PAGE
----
How To Interview Someone You Don’t Know

I’ve been a professional writer for over fifteen years, but even in my early interviews I was never fully prepared. 

I remember nervously calling music industry executives and artists from my bedroom phone in college, trying to get answers to questions that were often half-formed at best. The result was a lot of content that treaded water and the feeling that I could have done better. 

The truth is you don’t have to be an investigative journalist or a Pulitzer Prize winner to become a great interviewer. You just need to start with the right information and the right mindset.

How to Interview Someone on Camera – YouTube
1. Prioritize Preparation: Research the individual’s background and expertise to formulate relevant questions.
2. Establish Rapport: Begin with a friendly introduction and create a comfortable atmosphere to encourage open dialogue.
3. Active Listening: Pay close attention to their responses, allowing you to ask follow-up questions and show genuine interest.
4. Use Open-Ended Questions: Pose questions that require more than a simple yes or no, encouraging detailed responses.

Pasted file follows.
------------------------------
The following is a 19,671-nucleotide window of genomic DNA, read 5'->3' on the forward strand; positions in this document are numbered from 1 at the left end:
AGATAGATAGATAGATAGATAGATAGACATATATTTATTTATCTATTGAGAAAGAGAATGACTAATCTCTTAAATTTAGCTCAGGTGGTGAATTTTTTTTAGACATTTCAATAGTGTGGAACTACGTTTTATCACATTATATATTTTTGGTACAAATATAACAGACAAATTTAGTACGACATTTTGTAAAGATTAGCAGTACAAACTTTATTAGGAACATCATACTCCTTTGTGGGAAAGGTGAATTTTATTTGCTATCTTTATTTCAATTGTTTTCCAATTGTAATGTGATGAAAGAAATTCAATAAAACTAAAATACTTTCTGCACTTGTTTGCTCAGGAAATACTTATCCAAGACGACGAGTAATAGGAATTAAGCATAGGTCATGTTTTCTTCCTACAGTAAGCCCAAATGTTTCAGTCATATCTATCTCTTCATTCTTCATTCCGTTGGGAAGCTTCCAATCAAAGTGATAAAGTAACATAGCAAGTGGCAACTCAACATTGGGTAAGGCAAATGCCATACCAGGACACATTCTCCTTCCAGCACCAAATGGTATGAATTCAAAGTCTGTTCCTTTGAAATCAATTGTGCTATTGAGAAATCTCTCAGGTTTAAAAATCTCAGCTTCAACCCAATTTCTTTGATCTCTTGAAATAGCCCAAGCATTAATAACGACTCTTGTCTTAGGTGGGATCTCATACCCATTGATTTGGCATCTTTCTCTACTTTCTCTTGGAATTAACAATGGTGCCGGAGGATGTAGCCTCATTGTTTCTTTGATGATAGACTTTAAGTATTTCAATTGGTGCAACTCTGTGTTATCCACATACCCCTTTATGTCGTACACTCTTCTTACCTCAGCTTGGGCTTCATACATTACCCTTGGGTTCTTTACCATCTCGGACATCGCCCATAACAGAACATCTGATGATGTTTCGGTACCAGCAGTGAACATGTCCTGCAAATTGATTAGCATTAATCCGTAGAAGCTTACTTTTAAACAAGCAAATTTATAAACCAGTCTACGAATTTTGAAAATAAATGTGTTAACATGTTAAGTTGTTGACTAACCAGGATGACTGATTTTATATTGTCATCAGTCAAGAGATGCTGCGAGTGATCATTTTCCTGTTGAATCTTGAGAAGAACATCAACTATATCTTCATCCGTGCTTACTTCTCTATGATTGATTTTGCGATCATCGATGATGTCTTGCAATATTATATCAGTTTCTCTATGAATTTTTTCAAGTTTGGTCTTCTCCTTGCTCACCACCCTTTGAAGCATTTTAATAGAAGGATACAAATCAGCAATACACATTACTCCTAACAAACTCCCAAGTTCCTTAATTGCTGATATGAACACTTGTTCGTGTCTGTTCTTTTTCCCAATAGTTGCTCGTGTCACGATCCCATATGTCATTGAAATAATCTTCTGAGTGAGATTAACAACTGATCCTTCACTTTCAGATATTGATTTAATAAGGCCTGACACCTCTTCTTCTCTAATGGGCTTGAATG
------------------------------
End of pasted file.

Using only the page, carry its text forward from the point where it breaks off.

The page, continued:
5. Adapt and Flow: Stay flexible in your questioning, adjusting based on their insights to maintain a natural conversation.
6. Express Gratitude: Thank them for their time and insights, and consider staying in touch for potential networking opportunities.

How To Interview Someone You Don’t Know

Before you even sit down in front of your interviewee, you should have a plan for what you want to accomplish. Knowing what you want to do and say can be very helpful in giving an interview a direction. For example:

  • What do I want to learn?
  • How much time do I have? Is it enough?
  • What questions will I ask? How should they be phrased? Are any important ones missing?

When the actual interview begins, having this framework will give it structure and help keep things on track. You’ll be able to focus on engaging with the person being interviewed rather than worrying about where things are going or how well things are going

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1. Read Up On Your Subject

Before your interview, you should do some research on your subject. You’ll want to know as much about them as possible so that you can ask questions that are relevant to their life and experience.

You don’t want to waste time asking questions that are unrelated or too general, so make sure you read up on the subject before their interview. 

It helps if they have written an article or book on their field of expertise, or if they have given lectures at conferences or universities where they discuss topics related to their work.

You could also read through blog posts from the person’s website if they have one, or look at social media accounts where they share content related to their company and industry (if applicable).

If this person is well-known for something specific in their field like being a teacher at a school you could even read through resumes filed with schools where this person worked previously!

2. Establish A Line Of Communication Early And Stick With It